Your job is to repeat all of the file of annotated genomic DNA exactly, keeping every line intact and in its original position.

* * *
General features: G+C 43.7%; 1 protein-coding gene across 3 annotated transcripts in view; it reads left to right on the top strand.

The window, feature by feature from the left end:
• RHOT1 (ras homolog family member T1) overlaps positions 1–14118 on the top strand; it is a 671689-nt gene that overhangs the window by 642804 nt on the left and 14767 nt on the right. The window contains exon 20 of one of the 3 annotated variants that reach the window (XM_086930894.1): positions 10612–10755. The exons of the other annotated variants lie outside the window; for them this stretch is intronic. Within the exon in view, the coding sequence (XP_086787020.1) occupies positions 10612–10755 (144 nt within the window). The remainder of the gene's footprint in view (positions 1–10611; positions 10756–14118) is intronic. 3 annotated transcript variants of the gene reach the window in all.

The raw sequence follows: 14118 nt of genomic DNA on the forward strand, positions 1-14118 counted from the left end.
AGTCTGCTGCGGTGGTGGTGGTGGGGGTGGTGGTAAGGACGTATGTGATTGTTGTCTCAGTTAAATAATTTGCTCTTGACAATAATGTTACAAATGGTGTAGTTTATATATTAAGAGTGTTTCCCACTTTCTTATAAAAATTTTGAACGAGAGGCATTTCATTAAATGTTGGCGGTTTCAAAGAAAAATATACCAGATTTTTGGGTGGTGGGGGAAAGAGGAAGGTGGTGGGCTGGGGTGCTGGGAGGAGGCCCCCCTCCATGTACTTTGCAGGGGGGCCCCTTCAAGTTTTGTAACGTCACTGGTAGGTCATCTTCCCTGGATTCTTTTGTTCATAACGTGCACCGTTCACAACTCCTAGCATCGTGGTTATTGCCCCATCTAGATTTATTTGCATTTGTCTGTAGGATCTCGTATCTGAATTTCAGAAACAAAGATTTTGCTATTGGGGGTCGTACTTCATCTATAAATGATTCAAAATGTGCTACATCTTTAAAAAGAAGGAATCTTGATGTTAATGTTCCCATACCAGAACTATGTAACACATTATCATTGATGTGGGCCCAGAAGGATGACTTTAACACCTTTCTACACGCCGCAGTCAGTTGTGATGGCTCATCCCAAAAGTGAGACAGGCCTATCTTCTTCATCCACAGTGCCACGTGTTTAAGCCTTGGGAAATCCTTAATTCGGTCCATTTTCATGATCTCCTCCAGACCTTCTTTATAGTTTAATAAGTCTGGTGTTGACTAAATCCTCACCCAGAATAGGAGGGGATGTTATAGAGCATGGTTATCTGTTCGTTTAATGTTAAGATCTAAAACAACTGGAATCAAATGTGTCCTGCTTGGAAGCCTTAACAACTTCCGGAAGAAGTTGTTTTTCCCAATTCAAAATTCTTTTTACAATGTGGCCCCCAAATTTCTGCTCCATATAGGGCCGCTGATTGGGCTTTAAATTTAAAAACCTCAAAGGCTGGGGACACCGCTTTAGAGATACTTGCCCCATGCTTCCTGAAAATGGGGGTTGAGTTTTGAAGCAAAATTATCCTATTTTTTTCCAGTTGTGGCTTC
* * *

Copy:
General features: G+C 43.7%; 1 protein-coding gene across 3 annotated transcripts in view; it reads left to right on the top strand.

The window, feature by feature from the left end:
• RHOT1 (ras homolog family member T1) overlaps positions 1–14118 on the top strand; it is a 671689-nt gene that overhangs the window by 642804 nt on the left and 14767 nt on the right. The window contains exon 20 of one of the 3 annotated variants that reach the window (XM_086930894.1): positions 10612–10755. The exons of the other annotated variants lie outside the window; for them this stretch is intronic. Within the exon in view, the coding sequence (XP_086787020.1) occupies positions 10612–10755 (144 nt within the window). The remainder of the gene's footprint in view (positions 1–10611; positions 10756–14118) is intronic. 3 annotated transcript variants of the gene reach the window in all.

The raw sequence follows: 14118 nt of genomic DNA on the forward strand, positions 1-14118 counted from the left end.
AGTCTGCTGCGGTGGTGGTGGTGGGGGTGGTGGTAAGGACGTATGTGATTGTTGTCTCAGTTAAATAATTTGCTCTTGACAATAATGTTACAAATGGTGTAGTTTATATATTAAGAGTGTTTCCCACTTTCTTATAAAAATTTTGAACGAGAGGCATTTCATTAAATGTTGGCGGTTTCAAAGAAAAATATACCAGATTTTTGGGTGGTGGGGGAAAGAGGAAGGTGGTGGGCTGGGGTGCTGGGAGGAGGCCCCCCTCCATGTACTTTGCAGGGGGGCCCCTTCAAGTTTTGTAACGTCACTGGTAGGTCATCTTCCCTGGATTCTTTTGTTCATAACGTGCACCGTTCACAACTCCTAGCATCGTGGTTATTGCCCCATCTAGATTTATTTGCATTTGTCTGTAGGATCTCGTATCTGAATTTCAGAAACAAAGATTTTGCTATTGGGGGTCGTACTTCATCTATAAATGATTCAAAATGTGCTACATCTTTAAAAAGAAGGAATCTTGATGTTAATGTTCCCATACCAGAACTATGTAACACATTATCATTGATGTGGGCCCAGAAGGATGACTTTAACACCTTTCTACACGCCGCAGTCAGTTGTGATGGCTCATCCCAAAAGTGAGACAGGCCTATCTTCTTCATCCACAGTGCCACGTGTTTAAGCCTTGGGAAATCCTTAATTCGGTCCATTTTCATGATCTCCTCCAGACCTTCTTTATAGTTTAATAAGTCTGGTGTTGACTAAATCCTCACCCAGAATAGGAGGGGATGTTATAGAGCATGGTTATCTGTTCGTTTAATGTTAAGATCTAAAACAACTGGAATCAAATGTGTCCTGCTTGGAAGCCTTAACAACTTCCGGAAGAAGTTGTTTTTCCCAATTCAAAATTCTTTTTACAATGTGGCCCCCAAATTTCTGCTCCATATAGGGCCGCTGATTGGGCTTTAAATTTAAAAACCTCAAAGGCTGGGGACACCGCTTTAGAGATACTTGCCCCATGCTTCCTGAAAATGGGGGTTGAGTTTTGAAGCAAAATTATCCTATTTTTTTCCAGTTGTGGCTTC